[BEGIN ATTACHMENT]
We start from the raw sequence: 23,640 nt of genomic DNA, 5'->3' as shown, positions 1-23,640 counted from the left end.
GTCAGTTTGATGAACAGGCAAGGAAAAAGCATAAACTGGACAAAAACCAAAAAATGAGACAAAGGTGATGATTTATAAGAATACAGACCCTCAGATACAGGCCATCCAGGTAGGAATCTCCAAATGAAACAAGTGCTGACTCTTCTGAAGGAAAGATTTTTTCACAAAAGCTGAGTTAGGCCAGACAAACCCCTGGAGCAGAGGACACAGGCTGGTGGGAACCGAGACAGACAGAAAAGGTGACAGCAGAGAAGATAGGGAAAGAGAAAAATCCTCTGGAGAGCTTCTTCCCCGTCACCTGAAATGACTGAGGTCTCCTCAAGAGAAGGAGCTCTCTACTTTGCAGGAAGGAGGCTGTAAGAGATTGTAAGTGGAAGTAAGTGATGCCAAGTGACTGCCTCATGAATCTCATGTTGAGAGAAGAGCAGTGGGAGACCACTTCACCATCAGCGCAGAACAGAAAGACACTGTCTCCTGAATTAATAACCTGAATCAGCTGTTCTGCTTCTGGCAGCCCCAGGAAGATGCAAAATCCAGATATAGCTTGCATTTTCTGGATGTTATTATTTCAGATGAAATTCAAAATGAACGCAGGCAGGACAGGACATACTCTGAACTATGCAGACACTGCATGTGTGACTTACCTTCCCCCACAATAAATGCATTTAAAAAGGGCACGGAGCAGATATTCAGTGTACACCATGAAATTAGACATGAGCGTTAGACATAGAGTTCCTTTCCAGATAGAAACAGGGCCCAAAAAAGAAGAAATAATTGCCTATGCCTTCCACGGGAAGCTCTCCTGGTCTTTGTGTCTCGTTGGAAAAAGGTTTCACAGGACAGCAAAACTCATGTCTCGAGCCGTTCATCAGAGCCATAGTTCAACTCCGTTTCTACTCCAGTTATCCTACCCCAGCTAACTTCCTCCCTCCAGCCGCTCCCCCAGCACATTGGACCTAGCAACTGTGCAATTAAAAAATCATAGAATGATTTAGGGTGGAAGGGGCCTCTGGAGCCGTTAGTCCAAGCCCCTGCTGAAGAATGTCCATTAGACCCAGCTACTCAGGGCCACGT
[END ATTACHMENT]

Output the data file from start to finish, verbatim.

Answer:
We start from the raw sequence: 23,640 nt of genomic DNA, 5'->3' as shown, positions 1-23,640 counted from the left end.
GTCAGTTTGATGAACAGGCAAGGAAAAAGCATAAACTGGACAAAAACCAAAAAATGAGACAAAGGTGATGATTTATAAGAATACAGACCCTCAGATACAGGCCATCCAGGTAGGAATCTCCAAATGAAACAAGTGCTGACTCTTCTGAAGGAAAGATTTTTTCACAAAAGCTGAGTTAGGCCAGACAAACCCCTGGAGCAGAGGACACAGGCTGGTGGGAACCGAGACAGACAGAAAAGGTGACAGCAGAGAAGATAGGGAAAGAGAAAAATCCTCTGGAGAGCTTCTTCCCCGTCACCTGAAATGACTGAGGTCTCCTCAAGAGAAGGAGCTCTCTACTTTGCAGGAAGGAGGCTGTAAGAGATTGTAAGTGGAAGTAAGTGATGCCAAGTGACTGCCTCATGAATCTCATGTTGAGAGAAGAGCAGTGGGAGACCACTTCACCATCAGCGCAGAACAGAAAGACACTGTCTCCTGAATTAATAACCTGAATCAGCTGTTCTGCTTCTGGCAGCCCCAGGAAGATGCAAAATCCAGATATAGCTTGCATTTTCTGGATGTTATTATTTCAGATGAAATTCAAAATGAACGCAGGCAGGACAGGACATACTCTGAACTATGCAGACACTGCATGTGTGACTTACCTTCCCCCACAATAAATGCATTTAAAAAGGGCACGGAGCAGATATTCAGTGTACACCATGAAATTAGACATGAGCGTTAGACATAGAGTTCCTTTCCAGATAGAAACAGGGCCCAAAAAAGAAGAAATAATTGCCTATGCCTTCCACGGGAAGCTCTCCTGGTCTTTGTGTCTCGTTGGAAAAAGGTTTCACAGGACAGCAAAACTCATGTCTCGAGCCGTTCATCAGAGCCATAGTTCAACTCCGTTTCTACTCCAGTTATCCTACCCCAGCTAACTTCCTCCCTCCAGCCGCTCCCCCAGCACATTGGACCTAGCAACTGTGCAATTAAAAAATCATAGAATGATTTAGGGTGGAAGGGGCCTCTGGAGCCGTTAGTCCAAGCCCCTGCTGAAGAATGTCCATTAGACCCAGCTACTCAGGGCCACGT